5. Embrace your inner Madonna. Not only has Lambert sounded different every week, he’s looked completely different as well. No other contestant in the show’s brief reign has ever made a bigger impact through hair and costuming. Goth prince, rock god, clean scrubbed Elvis descendant – this competition is over so why do we tune in? Because we have no idea what Lambert will look or sound like next week and we’re dying to find out.
If Lambert had a possible Achilles’ heel, he put it to rest three weeks ago during Motown week. If any criticism of Lambert’s act seemingly had the ability to gain traction, it was the opinion voiced by Cowell and fellow judge Kara DioGuardi that perhaps it was all a bit too dramatic, too theatrical. That was before he bowled Smokey Robinson away with a humble, stripped down, pure, and straight from the heart version of the legendary songwriter’s own “Tracks of my Tears.”
During rehearsals, Robinson joyfully told Lambert, “You just kept it tender and sweet and soft and I’ve never heard it done like that!” After the singer’s unplugged, hyper-passionate performance, Robinson gave Lambert a thumbs up before joining Motown impresario Barry Gordy in extending the young artist a standing ovation.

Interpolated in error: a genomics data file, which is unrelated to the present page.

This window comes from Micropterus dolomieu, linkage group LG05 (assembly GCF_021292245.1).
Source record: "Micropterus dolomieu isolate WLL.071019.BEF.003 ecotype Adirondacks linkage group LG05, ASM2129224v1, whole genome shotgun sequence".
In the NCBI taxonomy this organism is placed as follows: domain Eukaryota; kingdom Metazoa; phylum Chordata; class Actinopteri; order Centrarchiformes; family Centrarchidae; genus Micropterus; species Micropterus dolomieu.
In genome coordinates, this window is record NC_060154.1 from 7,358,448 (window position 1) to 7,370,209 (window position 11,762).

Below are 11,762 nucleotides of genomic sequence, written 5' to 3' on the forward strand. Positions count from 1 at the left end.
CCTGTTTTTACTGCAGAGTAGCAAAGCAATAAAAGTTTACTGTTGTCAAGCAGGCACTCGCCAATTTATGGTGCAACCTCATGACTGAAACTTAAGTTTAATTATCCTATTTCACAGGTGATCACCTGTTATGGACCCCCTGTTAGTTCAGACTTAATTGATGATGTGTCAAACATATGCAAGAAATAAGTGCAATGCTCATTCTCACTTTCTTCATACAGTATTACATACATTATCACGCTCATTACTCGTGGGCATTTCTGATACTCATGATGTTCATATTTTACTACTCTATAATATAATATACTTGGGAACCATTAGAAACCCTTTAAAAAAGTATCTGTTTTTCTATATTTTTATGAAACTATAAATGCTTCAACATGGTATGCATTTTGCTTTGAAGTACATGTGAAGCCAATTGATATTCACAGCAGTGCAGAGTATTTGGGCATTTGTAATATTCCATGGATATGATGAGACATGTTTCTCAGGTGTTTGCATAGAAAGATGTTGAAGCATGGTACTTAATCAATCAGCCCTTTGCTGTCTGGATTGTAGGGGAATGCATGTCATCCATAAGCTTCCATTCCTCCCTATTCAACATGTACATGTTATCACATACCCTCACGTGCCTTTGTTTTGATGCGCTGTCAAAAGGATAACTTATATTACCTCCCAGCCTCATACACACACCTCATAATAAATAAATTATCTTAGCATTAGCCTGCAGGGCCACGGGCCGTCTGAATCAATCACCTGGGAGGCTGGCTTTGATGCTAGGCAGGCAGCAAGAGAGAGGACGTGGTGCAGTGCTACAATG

Said Cowell, "You were able then to sum up everything we were trying to say tonight about originality, choosing a great song, being a relevant recording artist … and you tonight have to me really emerged as a star, congratulations."
It will be seven more weeks before Adam Lambert is crowned the eighth American Idol, but don’t let the lack of competition get you down. For once, all the hype may well be deserved. I don’t know what Adam Lambert will look or sound like this week or next week on American Idol, but he has shown an intense determination to enjoy his time on the big stage and like any spirited hungry young artist worthy of true teen worship, he seems to only be competing against himself.
Look, I know how un-hip it sounds to be prattling on and on about the talent of someone on as shallow a vehicle as American Idol, but before you tell me that I’ve lost my mind, ask yourself, why wouldn’t the next David Bowie compete on American Idol? For better or for worse, to anyone who has been paying attention, doesn’t it seem inevitable?Powered by Sidelines